This month I was invited to Lunenburg to have some drawing time. Although the planned studio wasn’t ready, another pair of artists (Hangama and Andrew) generously opened theirs up to me. It took some time to get drawing, but in line my previous post, this time I recognized the value of the time in preparation—being in the world, and feeling grounded. The first afternoon was spent making a small drawing in a storefront of an old merchant’s house. This was followed by a supper club at the Fairbanks, a beautiful house with quite a lot of buzz thanks to Doug’s openness. A Sunday morning walk along Rissers beach, preceded an afternoon letting a drawing pour out of me like champagne uncorked. That evening’s dinner guests prompted a critique of the drawing. We sat talking around the drawing, unrolled on the floor, which highlighted its pelt-like qualities.
The drawing and critique happened much more quickly than I’m used to. And yet, with so long of a build up and energy ready to be spent, in retrospect I’m not entirely surprised. Despite months of typing, the gesture of plucking still filled my hands.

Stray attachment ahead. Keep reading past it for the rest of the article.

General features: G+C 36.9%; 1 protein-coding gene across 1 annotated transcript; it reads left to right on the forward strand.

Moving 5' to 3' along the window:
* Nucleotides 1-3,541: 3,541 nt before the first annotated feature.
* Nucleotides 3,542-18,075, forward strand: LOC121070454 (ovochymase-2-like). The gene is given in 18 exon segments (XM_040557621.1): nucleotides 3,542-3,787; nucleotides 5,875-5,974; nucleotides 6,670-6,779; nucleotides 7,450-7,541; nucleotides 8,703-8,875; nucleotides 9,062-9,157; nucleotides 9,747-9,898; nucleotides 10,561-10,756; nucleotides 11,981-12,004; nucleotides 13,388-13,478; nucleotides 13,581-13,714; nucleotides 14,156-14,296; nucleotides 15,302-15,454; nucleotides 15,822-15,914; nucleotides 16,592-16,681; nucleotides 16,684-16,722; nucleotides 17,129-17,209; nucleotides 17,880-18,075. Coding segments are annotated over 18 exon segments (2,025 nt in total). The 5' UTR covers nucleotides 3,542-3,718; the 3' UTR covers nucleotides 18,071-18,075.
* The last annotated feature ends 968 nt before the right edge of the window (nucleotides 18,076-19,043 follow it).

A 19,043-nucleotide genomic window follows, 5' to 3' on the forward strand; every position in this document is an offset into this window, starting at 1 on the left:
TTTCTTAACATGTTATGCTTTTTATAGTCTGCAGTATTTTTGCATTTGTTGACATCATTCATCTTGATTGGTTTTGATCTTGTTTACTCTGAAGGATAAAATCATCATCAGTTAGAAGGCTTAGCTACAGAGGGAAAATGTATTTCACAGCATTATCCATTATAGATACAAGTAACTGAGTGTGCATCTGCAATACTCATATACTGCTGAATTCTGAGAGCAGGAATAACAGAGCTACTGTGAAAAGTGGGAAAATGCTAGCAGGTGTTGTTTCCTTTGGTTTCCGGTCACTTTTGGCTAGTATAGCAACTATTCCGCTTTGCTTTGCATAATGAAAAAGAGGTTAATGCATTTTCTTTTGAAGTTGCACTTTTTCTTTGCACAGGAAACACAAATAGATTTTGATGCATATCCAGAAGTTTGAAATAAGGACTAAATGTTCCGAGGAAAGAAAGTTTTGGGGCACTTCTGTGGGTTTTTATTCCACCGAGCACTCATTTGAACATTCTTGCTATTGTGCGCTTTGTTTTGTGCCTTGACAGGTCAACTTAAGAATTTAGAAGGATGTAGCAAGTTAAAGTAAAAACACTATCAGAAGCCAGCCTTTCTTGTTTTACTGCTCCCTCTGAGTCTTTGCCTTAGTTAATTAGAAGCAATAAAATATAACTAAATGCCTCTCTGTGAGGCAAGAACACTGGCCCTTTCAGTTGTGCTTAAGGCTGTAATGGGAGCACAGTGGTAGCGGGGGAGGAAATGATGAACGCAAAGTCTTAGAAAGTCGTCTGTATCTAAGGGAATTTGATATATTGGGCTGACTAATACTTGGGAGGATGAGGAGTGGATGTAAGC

Another lesson. I used to feel uncomfortable in spaces that weren’t my own: unable to cook at friend’s houses, or garden in their gardens, and needing to take what felt like ages and a million furniture arrangements to settle into a studio. With so many residencies in the last few years where I’ve had to feel quickly at home, or times when I never got there, despite everything I tried, plus house sits, visits and potlucks, I now seem more able to assert my own belonging. I guess where new friends keep their utensils or where the bowls are hiding. I cook to feel at home.
In Lunenburg I applied the same lesson. Turns out, if I can I cook in the kitchens of others, I can draw in their studios.
Without a studio at the moment, the possibilities are wide. I may travel, like the gallery I work for, to studios that will host me, keeping a base of work at home. Lunenburg again, likely. Other places, hopefully.
Now open to studios, whatever form they come in. All I need is a wall.